• recruitment
  • performance management
  • Internal communications
  • when recognising your team members.

By actively repeating and using your values, everybody comes to understand their role and how it fits within the business’s purpose and values. 


4. Recognition

One of the surest ways to boost your team’s motivation is to acknowledge their efforts and achievements. Anything that says, ‘hey you’ve done a great job because XYZ’. 

This should be regular, but it should also be genuine. It could be through

  • formal recognition
  • Informal acknowledgement
  • a mixture of both

You want to reinforce the behaviours that you’re looking for by recognising the people who demonstrate your values, as well as high performance. 

The way to do this as a manager is to 

  • establish a recognition program in the business
  • keep an eye out to ‘catch people doing something right’
  • have one-on-ones with your team members and ensure that an item on the agenda is for you to recognise good work. 

5. Rewards

Rewards can include intrinsic rewards, like personal growth, and extrinsic rewards, like bonuses – both can motivate people in different ways. It’s important to remember that we’re all motivated differently by intrinsic and extrinsic rewards. 

As a manager, examine your benefits and remuneration structures. What are your rewards? Are you selling them so people understand they are rewards? Quite often organisations have rewards in place but they don’t sell this through to their teams so it just becomes part of working here instead of a reward. 


6. Relationships 

Having strong, positive relationships with colleagues and managers enhances motivation. It doesn’t matter which organisation or industry, when you ask people, ‘What do you love about working here?’ The top answer I get is: ‘It’s the people I work with.’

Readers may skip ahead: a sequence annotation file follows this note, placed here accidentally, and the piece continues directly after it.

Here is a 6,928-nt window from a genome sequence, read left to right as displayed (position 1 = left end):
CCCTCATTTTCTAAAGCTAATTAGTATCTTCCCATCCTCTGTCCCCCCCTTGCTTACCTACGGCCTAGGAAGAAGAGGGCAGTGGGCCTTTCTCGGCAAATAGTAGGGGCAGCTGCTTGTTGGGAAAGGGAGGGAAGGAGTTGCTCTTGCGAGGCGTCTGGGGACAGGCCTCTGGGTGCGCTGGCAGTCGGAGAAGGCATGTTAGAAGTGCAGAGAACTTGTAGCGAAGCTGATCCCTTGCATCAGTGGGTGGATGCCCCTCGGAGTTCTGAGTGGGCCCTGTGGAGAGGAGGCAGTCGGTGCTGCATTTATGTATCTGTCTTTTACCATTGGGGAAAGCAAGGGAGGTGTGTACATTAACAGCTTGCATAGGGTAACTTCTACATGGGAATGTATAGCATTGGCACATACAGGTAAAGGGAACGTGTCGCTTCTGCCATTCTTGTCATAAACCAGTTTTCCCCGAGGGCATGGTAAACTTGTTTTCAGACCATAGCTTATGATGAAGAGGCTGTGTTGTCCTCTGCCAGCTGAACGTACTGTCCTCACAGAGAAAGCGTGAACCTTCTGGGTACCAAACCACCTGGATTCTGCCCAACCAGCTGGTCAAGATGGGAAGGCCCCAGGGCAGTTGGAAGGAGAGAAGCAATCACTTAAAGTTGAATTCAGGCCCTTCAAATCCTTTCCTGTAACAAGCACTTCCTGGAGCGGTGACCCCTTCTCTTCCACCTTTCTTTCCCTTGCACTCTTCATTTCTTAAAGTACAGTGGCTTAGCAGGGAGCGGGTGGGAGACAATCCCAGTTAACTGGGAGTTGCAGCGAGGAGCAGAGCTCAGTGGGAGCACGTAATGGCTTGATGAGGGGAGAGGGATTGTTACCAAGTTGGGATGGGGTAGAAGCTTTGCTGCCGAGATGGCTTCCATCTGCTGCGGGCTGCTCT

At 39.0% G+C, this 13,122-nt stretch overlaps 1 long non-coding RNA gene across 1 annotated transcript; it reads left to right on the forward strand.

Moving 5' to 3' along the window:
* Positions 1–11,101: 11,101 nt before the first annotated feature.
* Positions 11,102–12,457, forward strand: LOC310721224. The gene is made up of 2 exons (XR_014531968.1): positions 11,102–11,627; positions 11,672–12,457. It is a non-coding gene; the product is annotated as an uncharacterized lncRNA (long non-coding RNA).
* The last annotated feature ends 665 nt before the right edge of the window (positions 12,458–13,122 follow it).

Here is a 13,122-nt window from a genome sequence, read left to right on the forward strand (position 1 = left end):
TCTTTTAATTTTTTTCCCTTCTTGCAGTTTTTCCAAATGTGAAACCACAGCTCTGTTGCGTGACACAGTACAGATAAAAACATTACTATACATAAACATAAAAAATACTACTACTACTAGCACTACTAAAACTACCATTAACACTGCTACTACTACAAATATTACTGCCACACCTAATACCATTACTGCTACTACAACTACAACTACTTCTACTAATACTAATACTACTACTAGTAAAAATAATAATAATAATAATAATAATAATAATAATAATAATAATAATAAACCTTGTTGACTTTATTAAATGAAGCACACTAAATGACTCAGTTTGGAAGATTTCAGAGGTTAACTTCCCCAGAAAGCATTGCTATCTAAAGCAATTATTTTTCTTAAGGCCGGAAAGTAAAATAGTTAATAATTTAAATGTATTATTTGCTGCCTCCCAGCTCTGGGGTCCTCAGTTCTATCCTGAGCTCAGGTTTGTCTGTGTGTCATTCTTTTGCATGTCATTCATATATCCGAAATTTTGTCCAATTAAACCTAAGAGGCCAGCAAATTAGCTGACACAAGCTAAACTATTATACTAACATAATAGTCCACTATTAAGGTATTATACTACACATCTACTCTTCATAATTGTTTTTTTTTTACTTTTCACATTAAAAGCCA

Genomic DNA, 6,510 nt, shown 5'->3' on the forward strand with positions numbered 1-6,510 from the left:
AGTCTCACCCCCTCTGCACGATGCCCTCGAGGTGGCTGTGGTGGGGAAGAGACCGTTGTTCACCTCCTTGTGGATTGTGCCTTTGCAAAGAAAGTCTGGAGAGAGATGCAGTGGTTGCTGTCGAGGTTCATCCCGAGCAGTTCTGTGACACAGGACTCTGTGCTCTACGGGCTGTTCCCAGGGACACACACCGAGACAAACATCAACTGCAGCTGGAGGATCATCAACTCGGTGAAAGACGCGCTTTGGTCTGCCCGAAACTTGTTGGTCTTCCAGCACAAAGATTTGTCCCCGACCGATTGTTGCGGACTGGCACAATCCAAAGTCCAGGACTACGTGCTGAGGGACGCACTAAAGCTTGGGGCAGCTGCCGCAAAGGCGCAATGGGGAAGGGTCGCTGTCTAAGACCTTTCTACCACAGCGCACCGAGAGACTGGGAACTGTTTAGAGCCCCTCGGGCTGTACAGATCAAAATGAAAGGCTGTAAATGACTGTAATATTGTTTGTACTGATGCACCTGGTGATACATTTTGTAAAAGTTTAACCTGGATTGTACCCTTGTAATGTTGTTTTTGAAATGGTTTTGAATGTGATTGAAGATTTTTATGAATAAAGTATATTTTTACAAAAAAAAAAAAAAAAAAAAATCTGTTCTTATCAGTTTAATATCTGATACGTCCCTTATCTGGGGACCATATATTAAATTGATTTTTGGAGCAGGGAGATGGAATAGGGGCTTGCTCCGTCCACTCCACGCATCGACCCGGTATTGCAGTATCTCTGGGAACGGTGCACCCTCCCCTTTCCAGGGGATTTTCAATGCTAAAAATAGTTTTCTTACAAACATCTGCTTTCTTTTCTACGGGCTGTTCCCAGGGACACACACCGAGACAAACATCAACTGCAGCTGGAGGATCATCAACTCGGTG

Creating a supportive and collaborative work environment will motivate people to take initiative and perform well. Make sure that you have social activities, get-togethers, and team meetings. Think about the physical office space and how that helps people come together and form relationships.

Creating a supportive and collaborative work environment will motivate people to take initiative and perform well.’

7. Progress

Seeing progress towards a goal is quite motivating. As managers, we can help by setting clear, achievable milestones. And then celebrating the achievement of those milestones along the way. Think about ways you can improve how you track progress:

  • How do you set goals?
  • When do you review goals? Hopefully it’s not just once a year.
  • What dashboards can you put in place?
  • What scorecards can you use?


8. Security

Job security and stable work conditions can also motivate people because it can reduce anxiety and enable them to just focus on performance. 

Managing job security can be challenging for managers, but there are strategies that we can use. For example, focusing on managing performance rather than resorting to redundancies. 

When redundancies are made due to performance management issues rather than actual role problems, it creates anxiety and unease in the rest of the organisation. Consider the signals you’re sending and how they contribute to job security. If you’re transparent about your purpose, values, and goals in your business, it will instil a greater sense of job security in people.